WELL Building Design: Environments for Positive Life Change
Every year the Academy of Criminal Justice Sciences meets and engages in robust conversation on a variety of ideas related to research, policy, education, and practice within the field of criminal justice. This year, I had the privilege of presenting to the Academy my argument for how WELL Building Standards have potential to directly impact our justice facilities; particularly in the case of juveniles with chronic mental health issues.
The Birch Cottage Renovation project on the Green Hill School campus is a prime example of how we integrated key factors for WELL Building addressing air, water, light, nourishment, fitness, comfort, and mind. Operated by the Washington State Department of Social and Health Services, the facility serves male youth with chronic mental illness where they learn to manage their mental health issues. Creating a safe, nurturing, healthy, comfortable, restorative, and soothing environment contributes to profoundly impacting these youth—and the staff—in a positive way.
Specific design components supported the goals of the State using WELL Building standards in the following ways:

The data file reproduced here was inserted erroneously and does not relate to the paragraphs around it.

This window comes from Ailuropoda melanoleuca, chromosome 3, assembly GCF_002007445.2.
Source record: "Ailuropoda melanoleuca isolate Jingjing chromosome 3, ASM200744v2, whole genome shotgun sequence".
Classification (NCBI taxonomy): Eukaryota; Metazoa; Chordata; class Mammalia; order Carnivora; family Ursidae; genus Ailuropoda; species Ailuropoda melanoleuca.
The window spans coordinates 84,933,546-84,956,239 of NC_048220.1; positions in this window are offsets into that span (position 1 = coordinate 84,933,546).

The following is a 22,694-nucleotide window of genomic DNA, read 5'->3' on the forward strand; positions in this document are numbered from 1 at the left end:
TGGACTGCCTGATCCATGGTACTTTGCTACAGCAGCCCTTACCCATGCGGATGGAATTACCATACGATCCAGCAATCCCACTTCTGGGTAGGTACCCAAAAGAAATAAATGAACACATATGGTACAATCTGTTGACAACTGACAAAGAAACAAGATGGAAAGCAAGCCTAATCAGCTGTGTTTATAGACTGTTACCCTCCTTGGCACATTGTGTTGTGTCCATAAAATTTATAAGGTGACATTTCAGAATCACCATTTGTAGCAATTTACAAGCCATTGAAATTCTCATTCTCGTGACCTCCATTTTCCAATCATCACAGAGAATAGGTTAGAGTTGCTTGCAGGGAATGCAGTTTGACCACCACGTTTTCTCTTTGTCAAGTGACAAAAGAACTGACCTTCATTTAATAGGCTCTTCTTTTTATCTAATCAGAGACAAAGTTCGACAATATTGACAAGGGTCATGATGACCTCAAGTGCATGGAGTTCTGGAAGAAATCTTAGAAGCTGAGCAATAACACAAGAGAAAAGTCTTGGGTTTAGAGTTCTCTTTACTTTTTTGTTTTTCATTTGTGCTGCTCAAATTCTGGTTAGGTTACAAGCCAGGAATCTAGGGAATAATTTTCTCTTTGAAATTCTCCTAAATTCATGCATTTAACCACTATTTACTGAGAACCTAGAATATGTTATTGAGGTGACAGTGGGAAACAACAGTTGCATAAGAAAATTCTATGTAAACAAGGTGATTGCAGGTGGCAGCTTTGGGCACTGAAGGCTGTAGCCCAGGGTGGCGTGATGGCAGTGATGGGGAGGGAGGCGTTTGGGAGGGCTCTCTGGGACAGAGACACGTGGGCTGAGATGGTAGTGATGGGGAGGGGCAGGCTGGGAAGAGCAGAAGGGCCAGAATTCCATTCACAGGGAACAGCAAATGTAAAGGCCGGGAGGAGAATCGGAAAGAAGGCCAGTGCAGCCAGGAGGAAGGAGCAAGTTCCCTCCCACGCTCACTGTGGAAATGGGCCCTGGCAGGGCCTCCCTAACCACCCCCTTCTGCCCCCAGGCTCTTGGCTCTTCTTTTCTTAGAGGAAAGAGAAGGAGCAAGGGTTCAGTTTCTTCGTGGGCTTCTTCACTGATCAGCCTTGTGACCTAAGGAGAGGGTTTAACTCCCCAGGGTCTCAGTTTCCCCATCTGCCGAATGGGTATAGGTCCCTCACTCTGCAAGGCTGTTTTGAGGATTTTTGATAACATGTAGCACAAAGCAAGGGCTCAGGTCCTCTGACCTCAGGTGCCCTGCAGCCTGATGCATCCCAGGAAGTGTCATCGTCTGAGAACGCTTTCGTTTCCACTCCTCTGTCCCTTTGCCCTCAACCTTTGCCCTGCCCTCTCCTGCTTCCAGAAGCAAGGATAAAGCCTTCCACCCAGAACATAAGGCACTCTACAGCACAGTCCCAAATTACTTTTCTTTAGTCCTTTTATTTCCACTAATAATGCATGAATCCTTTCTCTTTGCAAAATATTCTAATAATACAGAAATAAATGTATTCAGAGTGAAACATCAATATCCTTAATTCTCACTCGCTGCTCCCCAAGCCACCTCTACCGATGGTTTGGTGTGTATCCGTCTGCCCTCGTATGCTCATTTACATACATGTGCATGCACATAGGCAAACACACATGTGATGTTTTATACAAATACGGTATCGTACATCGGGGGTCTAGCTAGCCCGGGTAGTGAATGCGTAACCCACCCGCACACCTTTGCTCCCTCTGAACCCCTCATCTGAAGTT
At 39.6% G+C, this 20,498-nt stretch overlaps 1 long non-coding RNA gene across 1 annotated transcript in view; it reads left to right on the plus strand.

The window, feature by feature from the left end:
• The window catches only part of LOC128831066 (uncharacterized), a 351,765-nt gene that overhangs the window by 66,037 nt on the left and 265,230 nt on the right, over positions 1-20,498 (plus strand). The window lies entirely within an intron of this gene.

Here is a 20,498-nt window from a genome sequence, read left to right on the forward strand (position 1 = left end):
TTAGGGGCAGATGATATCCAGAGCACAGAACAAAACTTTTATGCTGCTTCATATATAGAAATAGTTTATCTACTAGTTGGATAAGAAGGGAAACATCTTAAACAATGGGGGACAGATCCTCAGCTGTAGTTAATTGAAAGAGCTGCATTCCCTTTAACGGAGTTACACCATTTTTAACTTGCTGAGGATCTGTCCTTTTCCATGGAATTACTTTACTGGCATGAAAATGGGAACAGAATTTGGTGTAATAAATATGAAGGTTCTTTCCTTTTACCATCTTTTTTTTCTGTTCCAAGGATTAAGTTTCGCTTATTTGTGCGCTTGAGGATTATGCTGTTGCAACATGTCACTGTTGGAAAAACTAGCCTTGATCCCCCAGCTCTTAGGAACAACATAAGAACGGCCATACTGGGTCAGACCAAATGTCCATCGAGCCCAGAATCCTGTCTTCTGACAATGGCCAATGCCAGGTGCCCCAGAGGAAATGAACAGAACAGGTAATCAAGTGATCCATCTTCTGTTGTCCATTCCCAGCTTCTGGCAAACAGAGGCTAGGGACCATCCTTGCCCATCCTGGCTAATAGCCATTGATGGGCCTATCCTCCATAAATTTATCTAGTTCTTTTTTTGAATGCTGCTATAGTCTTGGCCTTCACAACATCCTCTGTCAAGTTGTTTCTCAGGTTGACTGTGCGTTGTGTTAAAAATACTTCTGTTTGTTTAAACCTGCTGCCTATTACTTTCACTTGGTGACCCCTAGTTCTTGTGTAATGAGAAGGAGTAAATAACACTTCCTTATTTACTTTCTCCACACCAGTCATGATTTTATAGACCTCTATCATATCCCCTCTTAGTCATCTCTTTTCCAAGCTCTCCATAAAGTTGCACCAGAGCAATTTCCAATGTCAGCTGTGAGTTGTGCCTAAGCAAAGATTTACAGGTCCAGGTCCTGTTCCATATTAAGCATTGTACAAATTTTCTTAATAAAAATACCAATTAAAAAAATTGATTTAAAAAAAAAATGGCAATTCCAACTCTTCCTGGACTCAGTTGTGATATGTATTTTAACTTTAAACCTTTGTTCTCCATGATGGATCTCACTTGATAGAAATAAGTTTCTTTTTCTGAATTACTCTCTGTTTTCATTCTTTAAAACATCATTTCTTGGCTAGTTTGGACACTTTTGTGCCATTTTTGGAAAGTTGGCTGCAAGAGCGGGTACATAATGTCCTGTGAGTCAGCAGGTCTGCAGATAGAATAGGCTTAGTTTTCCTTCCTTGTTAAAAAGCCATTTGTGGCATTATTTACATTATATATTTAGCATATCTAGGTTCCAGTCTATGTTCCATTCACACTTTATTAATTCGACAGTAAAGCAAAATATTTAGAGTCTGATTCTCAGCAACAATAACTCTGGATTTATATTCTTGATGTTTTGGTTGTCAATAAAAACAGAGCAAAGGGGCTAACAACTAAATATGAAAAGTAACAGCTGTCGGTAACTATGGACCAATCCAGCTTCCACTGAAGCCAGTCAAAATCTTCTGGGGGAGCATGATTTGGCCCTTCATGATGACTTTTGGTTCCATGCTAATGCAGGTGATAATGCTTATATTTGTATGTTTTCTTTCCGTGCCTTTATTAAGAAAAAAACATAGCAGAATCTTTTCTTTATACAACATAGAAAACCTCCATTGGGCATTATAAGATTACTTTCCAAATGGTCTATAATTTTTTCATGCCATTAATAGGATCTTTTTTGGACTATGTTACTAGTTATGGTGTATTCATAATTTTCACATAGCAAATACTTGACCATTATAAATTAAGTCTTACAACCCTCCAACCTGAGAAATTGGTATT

- Nutrition. A life-skills kitchen where youths learn to make nutritious meals.
- Comfort. Improved HVAC systems provide better air quality.
- Restoration. Harvested rainwater creates a soothing water feature in the rec yard.
- Mental Health. Daylight reaches nearly all occupied spaces, including dayrooms, living rooms, classrooms, and sleeping rooms, with window views of the horizon.
- Fitness. A covered basketball court provides exercise opportunities year-round, as well as a park-like recreation yard that includes a small garden area.
- Safety. A variety of spaces provide options for privacy, group activities, normative sleeping rooms, and an outside fire pit as space for reflection and constructive socialization.
I find the WELL Building Standards directly align with our efforts to elevate the human experience for individuals interacting with the justice system. The human and holistic focus moves us beyond mere system efficiency considerations and embraces the human elements of health and wellbeing including nutrition, fitness, mood, sleep patterns, and performance of a building’s occupants.
This approach to sustainable design is especially important for buildings where occupants are 24/7 residents. As correctional and detention facilities become more normative and treatment focused, the facilities themselves must specifically respond to the mental and physical health of inmates—and staff. My hope is that one day we will no longer look at this design approach as a research and education topic, but rather that it will be a de facto approach to affect change in the lives of those who need it the most.